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Picture: Daylin Paul/Sowetan.
Picture: Daylin Paul/Sowetan.

The ANC’s failure to submit election candidates in at least 94 municipalities is a big deal, even by the party's own parlous standards of administrative chaos.

It rattled the party to the extent that it first ran to the electoral court on Monday, to ask it to order the Independent Electoral Commission (IEC) to allow parties to resubmit candidates, before abruptly withdrawing that application a day later. Ostensibly, it is waiting to see whether the Constitutional Court this week allows the IEC to postpone the election to next year, or whether it insists the election go ahead on October 27.

But if the election goes ahead in October, the ANC stands to lose badly. Even though it failed to submit candidates in 94 municipalities, ANC deputy secretary-general Jessie Duarte said that it is in 35 municipalities where the party will be “severely affected” and stands to “lose the possibility of governing again”.

What this means is that it’s now likely that some cities and towns will end up being run by parties other than the ANC for the first time in years. Ironically, this may include Mangaung (Bloemfontein) which is the city where the ANC’s precursor was formed in 1912.

The ANC can moan about the “electoral infrastructure” all it likes, but the fact is, this sort of administrative problem isn’t confined to its election planning — rather, it’s symptomatic of the wider decay in the party, which has now manifested in it being unable to pay its staff.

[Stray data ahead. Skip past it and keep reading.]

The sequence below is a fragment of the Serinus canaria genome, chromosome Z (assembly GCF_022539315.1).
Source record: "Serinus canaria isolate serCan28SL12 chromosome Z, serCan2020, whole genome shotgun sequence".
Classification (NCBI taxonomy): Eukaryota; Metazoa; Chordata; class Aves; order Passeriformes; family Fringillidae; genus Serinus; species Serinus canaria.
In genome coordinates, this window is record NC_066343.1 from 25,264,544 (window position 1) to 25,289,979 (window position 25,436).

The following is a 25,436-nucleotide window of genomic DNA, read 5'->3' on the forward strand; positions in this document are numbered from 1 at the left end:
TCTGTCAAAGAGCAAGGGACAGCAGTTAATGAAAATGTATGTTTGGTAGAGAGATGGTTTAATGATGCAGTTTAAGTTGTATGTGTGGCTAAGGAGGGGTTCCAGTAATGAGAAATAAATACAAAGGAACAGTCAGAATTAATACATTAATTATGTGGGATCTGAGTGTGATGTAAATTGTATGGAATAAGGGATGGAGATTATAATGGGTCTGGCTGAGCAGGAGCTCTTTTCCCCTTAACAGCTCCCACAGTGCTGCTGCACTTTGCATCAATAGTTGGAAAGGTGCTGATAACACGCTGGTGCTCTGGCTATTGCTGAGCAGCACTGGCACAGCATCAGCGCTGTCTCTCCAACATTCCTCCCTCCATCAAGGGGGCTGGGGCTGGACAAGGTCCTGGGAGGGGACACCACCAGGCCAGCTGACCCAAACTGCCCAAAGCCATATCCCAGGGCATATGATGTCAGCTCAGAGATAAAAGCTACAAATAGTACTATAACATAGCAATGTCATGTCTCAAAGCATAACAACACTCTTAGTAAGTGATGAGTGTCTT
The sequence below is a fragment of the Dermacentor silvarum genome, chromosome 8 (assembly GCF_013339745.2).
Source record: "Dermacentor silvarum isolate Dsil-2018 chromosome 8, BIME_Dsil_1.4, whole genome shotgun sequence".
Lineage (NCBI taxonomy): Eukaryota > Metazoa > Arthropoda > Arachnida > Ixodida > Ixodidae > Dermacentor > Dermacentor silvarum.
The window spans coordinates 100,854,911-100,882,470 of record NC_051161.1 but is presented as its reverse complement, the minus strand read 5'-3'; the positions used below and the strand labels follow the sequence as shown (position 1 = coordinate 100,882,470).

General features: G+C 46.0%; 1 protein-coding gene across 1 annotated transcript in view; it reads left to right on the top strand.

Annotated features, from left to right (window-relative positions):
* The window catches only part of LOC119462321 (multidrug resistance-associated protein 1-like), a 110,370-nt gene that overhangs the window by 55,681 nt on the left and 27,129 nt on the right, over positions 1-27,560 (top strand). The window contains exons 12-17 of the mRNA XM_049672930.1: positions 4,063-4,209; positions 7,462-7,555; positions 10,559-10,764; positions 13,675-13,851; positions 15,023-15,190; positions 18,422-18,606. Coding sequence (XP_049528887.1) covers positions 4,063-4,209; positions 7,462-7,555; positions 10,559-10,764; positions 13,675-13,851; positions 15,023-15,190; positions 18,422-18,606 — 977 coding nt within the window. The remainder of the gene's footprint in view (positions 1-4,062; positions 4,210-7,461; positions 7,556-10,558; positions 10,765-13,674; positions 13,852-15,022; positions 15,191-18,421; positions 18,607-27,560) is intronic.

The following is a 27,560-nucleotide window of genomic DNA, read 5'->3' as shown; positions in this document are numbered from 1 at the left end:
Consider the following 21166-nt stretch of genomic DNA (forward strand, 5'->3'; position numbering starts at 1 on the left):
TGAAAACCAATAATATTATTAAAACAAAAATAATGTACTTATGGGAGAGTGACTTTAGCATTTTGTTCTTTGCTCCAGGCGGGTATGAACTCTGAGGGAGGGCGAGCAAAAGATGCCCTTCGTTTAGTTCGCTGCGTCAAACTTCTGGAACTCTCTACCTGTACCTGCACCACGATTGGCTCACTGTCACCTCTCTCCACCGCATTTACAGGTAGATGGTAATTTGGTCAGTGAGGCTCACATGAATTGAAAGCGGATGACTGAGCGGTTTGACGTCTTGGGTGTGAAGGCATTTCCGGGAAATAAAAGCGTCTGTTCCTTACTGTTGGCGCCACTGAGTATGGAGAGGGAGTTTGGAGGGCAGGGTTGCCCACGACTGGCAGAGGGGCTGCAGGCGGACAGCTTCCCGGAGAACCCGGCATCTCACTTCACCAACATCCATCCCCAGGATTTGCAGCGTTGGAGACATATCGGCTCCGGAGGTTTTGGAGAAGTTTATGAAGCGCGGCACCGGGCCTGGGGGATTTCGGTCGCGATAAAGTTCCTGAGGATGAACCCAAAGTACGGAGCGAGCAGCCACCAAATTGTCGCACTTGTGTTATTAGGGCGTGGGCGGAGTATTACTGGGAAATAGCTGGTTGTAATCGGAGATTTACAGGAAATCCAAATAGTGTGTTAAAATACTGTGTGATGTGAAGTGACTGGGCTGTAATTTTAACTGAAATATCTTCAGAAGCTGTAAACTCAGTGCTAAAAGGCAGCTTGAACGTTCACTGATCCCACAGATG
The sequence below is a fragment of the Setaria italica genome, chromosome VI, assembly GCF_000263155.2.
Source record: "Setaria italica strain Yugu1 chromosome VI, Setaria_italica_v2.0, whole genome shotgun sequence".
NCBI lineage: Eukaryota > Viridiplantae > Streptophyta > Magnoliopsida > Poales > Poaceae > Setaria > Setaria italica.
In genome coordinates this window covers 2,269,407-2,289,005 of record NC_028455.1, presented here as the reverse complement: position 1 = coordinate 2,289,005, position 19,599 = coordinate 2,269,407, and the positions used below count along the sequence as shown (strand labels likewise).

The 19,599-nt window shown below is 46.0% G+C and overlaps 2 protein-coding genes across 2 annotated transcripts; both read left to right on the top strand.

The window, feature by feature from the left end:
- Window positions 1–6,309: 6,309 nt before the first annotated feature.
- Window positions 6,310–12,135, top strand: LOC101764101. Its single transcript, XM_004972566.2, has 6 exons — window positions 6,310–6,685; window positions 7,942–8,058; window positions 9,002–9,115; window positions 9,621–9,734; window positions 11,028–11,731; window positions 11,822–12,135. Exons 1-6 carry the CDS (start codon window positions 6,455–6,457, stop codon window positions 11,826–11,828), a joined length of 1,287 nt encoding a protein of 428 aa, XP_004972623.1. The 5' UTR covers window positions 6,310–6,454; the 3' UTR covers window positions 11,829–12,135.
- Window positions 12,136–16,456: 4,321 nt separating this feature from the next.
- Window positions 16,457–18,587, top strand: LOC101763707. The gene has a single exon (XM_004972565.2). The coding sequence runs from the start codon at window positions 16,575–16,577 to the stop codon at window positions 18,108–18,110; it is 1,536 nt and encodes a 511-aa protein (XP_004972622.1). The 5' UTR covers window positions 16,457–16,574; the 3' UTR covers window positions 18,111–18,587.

Salaries, after all, are a fixed cost that any moderately capable organisation can plan for. But the party’s finances have been a mess for ages — and the recent introduction of stricter rules on donations, which now require more transparency, haven’t helped. 

So what is really happening? 

The reason the ANC is in such chaos is that the party is reaping the whirlwind of focusing on state largesse more than anything else. Its most prominent leaders all serve as ministers in the state, which means there are few capable people willing to stay at Luthuli House and make sure everything runs smoothly. The ANC’s top officials all want blue lights on their cars, and the ability to dish out tenders — even though the law notionally prevents politicians from interfering in state contracts. 

The status quo speaks volumes about the real likelihood of ANC “reform”. How can a party that can’t even submit an election list on time hope to change our state? It would probably be easier for a lion to give birth to a dolphin. 

For all President Cyril Ramaphosa’s “new dawn” spiel, I am sceptical partly because, at a primary level, he does not have enough disciples around him to ensure this gospel is implemented.